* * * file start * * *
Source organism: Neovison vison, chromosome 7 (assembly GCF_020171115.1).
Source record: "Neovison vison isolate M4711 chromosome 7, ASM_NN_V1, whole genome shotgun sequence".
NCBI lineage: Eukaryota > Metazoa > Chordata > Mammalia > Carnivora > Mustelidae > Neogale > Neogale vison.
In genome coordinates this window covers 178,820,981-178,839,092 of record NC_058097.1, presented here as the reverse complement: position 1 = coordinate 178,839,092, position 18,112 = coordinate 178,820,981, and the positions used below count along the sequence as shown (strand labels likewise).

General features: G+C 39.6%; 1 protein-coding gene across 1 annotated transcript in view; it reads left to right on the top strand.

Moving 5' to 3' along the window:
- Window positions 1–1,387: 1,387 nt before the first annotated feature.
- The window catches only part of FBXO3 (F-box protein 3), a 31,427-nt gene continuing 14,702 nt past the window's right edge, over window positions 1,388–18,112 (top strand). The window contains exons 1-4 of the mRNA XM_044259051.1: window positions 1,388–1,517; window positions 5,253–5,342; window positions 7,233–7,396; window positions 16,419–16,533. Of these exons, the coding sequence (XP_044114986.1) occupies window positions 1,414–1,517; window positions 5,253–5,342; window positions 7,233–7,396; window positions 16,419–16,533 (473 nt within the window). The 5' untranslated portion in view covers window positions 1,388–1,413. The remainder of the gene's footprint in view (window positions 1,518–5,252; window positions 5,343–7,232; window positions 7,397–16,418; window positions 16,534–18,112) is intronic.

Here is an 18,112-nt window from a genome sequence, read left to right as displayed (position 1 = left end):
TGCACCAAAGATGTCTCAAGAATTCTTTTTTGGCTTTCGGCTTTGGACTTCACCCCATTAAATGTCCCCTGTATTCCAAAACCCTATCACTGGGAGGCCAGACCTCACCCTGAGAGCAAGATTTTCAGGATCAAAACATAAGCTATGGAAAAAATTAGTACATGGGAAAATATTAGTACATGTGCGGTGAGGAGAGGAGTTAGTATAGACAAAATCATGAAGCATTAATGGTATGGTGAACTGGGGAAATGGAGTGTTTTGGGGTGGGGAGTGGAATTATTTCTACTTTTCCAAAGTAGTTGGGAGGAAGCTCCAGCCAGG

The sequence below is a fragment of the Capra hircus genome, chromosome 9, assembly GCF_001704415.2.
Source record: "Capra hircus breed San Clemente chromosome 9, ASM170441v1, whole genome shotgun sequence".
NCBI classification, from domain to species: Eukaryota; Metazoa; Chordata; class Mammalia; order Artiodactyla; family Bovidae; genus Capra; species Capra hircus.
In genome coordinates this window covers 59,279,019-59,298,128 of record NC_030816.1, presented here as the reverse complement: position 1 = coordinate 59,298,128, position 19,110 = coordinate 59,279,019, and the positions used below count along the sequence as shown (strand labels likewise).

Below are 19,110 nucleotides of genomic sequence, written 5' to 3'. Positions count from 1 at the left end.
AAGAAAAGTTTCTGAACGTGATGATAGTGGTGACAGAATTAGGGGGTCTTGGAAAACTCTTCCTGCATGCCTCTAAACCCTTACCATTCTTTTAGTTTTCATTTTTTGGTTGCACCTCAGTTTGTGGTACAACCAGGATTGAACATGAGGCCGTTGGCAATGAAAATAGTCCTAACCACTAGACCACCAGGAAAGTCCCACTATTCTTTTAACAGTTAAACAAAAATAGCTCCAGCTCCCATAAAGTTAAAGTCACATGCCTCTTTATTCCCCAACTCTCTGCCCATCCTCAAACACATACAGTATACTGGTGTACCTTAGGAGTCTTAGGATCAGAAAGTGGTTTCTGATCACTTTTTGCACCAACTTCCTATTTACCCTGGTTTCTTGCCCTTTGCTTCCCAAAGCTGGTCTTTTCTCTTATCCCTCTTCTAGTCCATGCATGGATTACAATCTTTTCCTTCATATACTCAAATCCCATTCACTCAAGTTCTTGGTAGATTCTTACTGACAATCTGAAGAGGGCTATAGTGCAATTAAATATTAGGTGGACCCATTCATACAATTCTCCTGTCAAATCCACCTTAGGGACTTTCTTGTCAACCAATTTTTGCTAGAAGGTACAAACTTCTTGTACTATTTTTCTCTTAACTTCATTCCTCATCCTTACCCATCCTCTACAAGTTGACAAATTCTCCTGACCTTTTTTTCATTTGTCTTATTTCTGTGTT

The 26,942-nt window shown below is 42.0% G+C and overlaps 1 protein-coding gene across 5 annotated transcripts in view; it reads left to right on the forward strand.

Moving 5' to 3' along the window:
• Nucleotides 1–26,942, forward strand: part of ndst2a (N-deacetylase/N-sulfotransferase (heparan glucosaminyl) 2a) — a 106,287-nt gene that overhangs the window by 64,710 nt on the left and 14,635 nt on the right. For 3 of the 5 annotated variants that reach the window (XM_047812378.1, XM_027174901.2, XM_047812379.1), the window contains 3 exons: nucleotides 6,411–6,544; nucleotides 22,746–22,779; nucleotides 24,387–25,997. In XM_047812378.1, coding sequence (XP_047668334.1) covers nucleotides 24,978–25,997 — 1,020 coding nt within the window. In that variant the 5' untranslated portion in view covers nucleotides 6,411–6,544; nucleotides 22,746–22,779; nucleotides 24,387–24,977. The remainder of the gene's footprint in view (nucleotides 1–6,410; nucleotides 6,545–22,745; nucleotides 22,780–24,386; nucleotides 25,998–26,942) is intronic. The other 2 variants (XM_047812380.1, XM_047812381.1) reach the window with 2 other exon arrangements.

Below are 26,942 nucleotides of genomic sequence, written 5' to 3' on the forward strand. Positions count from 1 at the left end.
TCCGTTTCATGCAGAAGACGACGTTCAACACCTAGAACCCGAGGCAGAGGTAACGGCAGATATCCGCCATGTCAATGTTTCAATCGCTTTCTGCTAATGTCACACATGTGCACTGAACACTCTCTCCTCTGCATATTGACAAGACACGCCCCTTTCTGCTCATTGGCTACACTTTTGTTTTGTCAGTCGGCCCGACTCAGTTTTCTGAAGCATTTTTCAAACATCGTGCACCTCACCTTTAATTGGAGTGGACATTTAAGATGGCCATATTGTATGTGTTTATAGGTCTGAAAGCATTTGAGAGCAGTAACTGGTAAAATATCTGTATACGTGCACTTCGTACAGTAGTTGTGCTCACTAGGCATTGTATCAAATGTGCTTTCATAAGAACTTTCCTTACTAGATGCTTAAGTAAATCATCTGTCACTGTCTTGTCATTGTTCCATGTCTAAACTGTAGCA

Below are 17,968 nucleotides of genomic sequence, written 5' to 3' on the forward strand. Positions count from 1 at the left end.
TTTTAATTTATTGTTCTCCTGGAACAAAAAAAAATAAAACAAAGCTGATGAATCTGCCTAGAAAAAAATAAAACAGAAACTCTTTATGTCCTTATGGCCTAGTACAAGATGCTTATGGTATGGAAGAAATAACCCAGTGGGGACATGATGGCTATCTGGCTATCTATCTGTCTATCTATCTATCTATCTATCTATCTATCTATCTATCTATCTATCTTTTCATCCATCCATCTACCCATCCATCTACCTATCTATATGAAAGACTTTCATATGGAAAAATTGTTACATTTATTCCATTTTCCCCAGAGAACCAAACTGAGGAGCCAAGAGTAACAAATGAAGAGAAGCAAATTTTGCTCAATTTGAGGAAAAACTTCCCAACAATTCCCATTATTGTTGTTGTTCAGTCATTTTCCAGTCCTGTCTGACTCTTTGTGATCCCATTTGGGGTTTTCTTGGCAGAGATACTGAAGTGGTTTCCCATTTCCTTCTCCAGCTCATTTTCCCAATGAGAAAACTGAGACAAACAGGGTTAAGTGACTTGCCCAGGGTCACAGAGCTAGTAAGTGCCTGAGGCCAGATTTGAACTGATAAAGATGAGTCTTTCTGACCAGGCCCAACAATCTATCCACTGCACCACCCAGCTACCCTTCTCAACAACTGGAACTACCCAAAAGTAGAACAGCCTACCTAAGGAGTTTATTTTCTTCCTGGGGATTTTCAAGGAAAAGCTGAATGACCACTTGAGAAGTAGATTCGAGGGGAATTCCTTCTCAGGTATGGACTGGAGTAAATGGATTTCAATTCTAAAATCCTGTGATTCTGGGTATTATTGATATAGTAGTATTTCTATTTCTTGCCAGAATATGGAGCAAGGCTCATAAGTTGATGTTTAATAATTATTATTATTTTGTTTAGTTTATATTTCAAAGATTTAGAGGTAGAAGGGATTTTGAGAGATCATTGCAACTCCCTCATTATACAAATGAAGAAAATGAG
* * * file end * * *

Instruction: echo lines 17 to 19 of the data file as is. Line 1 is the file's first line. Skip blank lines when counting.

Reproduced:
The 26,942-nt window shown below is 42.0% G+C and overlaps 1 protein-coding gene across 5 annotated transcripts in view; it reads left to right on the forward strand.

Moving 5' to 3' along the window:
• Nucleotides 1–26,942, forward strand: part of ndst2a (N-deacetylase/N-sulfotransferase (heparan glucosaminyl) 2a) — a 106,287-nt gene that overhangs the window by 64,710 nt on the left and 14,635 nt on the right. For 3 of the 5 annotated variants that reach the window (XM_047812378.1, XM_027174901.2, XM_047812379.1), the window contains 3 exons: nucleotides 6,411–6,544; nucleotides 22,746–22,779; nucleotides 24,387–25,997. In XM_047812378.1, coding sequence (XP_047668334.1) covers nucleotides 24,978–25,997 — 1,020 coding nt within the window. In that variant the 5' untranslated portion in view covers nucleotides 6,411–6,544; nucleotides 22,746–22,779; nucleotides 24,387–24,977. The remainder of the gene's footprint in view (nucleotides 1–6,410; nucleotides 6,545–22,745; nucleotides 22,780–24,386; nucleotides 25,998–26,942) is intronic. The other 2 variants (XM_047812380.1, XM_047812381.1) reach the window with 2 other exon arrangements.